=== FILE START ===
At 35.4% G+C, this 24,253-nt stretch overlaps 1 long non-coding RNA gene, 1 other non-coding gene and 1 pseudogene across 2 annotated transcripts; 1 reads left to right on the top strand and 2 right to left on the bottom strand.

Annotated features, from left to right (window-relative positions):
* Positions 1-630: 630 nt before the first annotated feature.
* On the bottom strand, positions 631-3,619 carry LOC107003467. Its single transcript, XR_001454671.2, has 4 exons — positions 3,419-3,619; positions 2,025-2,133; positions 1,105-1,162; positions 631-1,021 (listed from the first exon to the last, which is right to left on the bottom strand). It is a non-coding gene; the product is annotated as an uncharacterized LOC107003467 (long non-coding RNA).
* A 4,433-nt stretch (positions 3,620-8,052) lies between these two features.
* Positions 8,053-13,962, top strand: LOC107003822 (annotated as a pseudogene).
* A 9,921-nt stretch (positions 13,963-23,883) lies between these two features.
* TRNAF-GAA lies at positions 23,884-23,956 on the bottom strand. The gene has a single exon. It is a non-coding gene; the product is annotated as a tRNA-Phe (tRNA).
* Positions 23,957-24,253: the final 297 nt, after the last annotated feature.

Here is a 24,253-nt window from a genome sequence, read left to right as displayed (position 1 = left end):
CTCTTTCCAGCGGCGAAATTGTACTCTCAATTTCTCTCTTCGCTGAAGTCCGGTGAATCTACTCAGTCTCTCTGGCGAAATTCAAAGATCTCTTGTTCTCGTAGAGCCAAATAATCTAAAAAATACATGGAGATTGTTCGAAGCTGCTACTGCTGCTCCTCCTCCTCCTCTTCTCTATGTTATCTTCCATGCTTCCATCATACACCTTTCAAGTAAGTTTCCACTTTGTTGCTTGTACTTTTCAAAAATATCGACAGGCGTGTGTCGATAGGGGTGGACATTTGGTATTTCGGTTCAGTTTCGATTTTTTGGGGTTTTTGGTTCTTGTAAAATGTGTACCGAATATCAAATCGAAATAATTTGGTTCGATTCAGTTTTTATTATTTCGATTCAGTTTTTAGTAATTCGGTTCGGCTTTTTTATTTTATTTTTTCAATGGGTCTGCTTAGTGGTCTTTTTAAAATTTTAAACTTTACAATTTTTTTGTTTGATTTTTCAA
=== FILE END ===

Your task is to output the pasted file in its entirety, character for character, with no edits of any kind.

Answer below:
At 35.4% G+C, this 24,253-nt stretch overlaps 1 long non-coding RNA gene, 1 other non-coding gene and 1 pseudogene across 2 annotated transcripts; 1 reads left to right on the top strand and 2 right to left on the bottom strand.

Annotated features, from left to right (window-relative positions):
* Positions 1-630: 630 nt before the first annotated feature.
* On the bottom strand, positions 631-3,619 carry LOC107003467. Its single transcript, XR_001454671.2, has 4 exons — positions 3,419-3,619; positions 2,025-2,133; positions 1,105-1,162; positions 631-1,021 (listed from the first exon to the last, which is right to left on the bottom strand). It is a non-coding gene; the product is annotated as an uncharacterized LOC107003467 (long non-coding RNA).
* A 4,433-nt stretch (positions 3,620-8,052) lies between these two features.
* Positions 8,053-13,962, top strand: LOC107003822 (annotated as a pseudogene).
* A 9,921-nt stretch (positions 13,963-23,883) lies between these two features.
* TRNAF-GAA lies at positions 23,884-23,956 on the bottom strand. The gene has a single exon. It is a non-coding gene; the product is annotated as a tRNA-Phe (tRNA).
* Positions 23,957-24,253: the final 297 nt, after the last annotated feature.

Here is a 24,253-nt window from a genome sequence, read left to right as displayed (position 1 = left end):
CTCTTTCCAGCGGCGAAATTGTACTCTCAATTTCTCTCTTCGCTGAAGTCCGGTGAATCTACTCAGTCTCTCTGGCGAAATTCAAAGATCTCTTGTTCTCGTAGAGCCAAATAATCTAAAAAATACATGGAGATTGTTCGAAGCTGCTACTGCTGCTCCTCCTCCTCCTCTTCTCTATGTTATCTTCCATGCTTCCATCATACACCTTTCAAGTAAGTTTCCACTTTGTTGCTTGTACTTTTCAAAAATATCGACAGGCGTGTGTCGATAGGGGTGGACATTTGGTATTTCGGTTCAGTTTCGATTTTTTGGGGTTTTTGGTTCTTGTAAAATGTGTACCGAATATCAAATCGAAATAATTTGGTTCGATTCAGTTTTTATTATTTCGATTCAGTTTTTAGTAATTCGGTTCGGCTTTTTTATTTTATTTTTTCAATGGGTCTGCTTAGTGGTCTTTTTAAAATTTTAAACTTTACAATTTTTTTGTTTGATTTTTCAA